Sometimes you have to recharge your batteries.
As the father of three young boys who just received several electronic gadgets and gizmos this Christmas season, I have been changing and charging batteries nonstop the last few weeks. I have no doubt that stock in AA batteries increased recently, and I can assure you I had a direct impact on that. As annoying and expensive as that can be, there is no doubt that we also have to find ways to recharge our professional or personal “mental” batteries from time to time.
Well, this week I traveled to Washington, D.C. to visit with our congressional delegation, meet with officials at the U.S. Chamber, and catch up with some old friends working on Capitol Hill who I had not seen in years. For the most part, I come home recharged and ready to fight for policies that will help improve our economy and the quality of life for our citizens.
On Wednesday, we worked throughout the day with folks from the U.S. Chamber as Tom Donahue, the president of the chamber, rolled out their 2014 jobs agenda. It hits the mark. Donahue explained how the chamber would focus on proposals to increase international trade, advance America’s energy revolution, and improve our country’s infrastructure. He also spoke about the need to rein in the cost of ever-growing entitlement programs, target for extinction the harmful mandates and stealth taxes in Obamacare, control the regulatory explosion flowing uncontrollably out of federal agencies, and finally, to simplify the tax code to encourage investment. It is all red meat. These are obvious issues that we have to address as a nation.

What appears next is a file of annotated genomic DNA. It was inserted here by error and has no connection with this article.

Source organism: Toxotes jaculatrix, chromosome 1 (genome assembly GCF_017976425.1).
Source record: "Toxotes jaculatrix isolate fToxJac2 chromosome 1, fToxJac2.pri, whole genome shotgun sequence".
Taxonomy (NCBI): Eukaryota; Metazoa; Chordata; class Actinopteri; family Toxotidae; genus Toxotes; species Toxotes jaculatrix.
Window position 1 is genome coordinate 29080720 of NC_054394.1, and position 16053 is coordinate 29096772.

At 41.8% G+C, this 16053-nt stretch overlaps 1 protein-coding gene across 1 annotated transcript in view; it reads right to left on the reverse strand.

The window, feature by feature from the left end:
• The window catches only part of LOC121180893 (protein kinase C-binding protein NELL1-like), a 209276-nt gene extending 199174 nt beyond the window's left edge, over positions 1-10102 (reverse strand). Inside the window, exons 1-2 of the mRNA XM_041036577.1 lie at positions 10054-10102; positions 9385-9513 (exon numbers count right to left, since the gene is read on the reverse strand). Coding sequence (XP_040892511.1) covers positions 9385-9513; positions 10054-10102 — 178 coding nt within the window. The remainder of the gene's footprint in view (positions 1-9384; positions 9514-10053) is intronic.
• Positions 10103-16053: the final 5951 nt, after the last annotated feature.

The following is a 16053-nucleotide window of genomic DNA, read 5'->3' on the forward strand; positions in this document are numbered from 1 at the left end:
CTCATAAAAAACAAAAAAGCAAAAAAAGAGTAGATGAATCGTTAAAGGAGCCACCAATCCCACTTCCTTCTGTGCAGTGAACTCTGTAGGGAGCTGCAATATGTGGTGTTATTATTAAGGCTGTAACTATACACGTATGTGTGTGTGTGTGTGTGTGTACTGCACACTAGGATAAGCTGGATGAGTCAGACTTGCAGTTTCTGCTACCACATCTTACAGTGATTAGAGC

The next day we visited with members of our state’s congressional delegation to highlight the issues important to our members back home. I made it clear that the number one thing I hear from Louisiana businesses is that we must address the workforce challenge. This includes ensuring that workers have technical training to do the job, soft skills to be reliable employees, and the ability to pass their drug test. Our workforce challenge, while daunting, is a good problem to have since it comes with economic growth. The more than $70 billion in new job announcements will require more than 250,000 skilled workers, with each job representing opportunity and a path to prosperity for each of our citizens. All we have to do is get those workers ready to seize the moment, and in most cases, all we really need is for government to stay out of the way.
Sure, there were some setbacks and disappointments in the trip. The Senate was anticipated to take up legislation to provide relief to our citizens from crushing flood insurance increases, but unfortunately, that vote failed to materialize. Hopefully, the vote will happen soon. Also, in talking to old friends on Capitol Hill, there is a real sense of frustration and disappointment that D.C. is simply overcome with gridlock and partisanship. Too many hallways were filled with talk of much-needed policies that unfortunately were destined for demise in a broken legislative process.
It is easy to focus on the plentiful challenges we face in D.C. Obviously, the American people need to start seeing solutions, rather than rhetoric, from our leaders. However, it is hard to drive by our nation’s capital and monuments without getting inspired. It is hard to hear and discuss focused policies that will stimulate economic growth and not be reminded that there is a blueprint for success. It is hard to see old friends dedicating their time and talents to make a difference and not be reminded why I once worked in Washington myself. I see the many challenges in D.C. like we all do, but I also see the great opportunity we have as citizens of the greatest country in the world. My batteries are charged up and ready to go, now let’s get to work.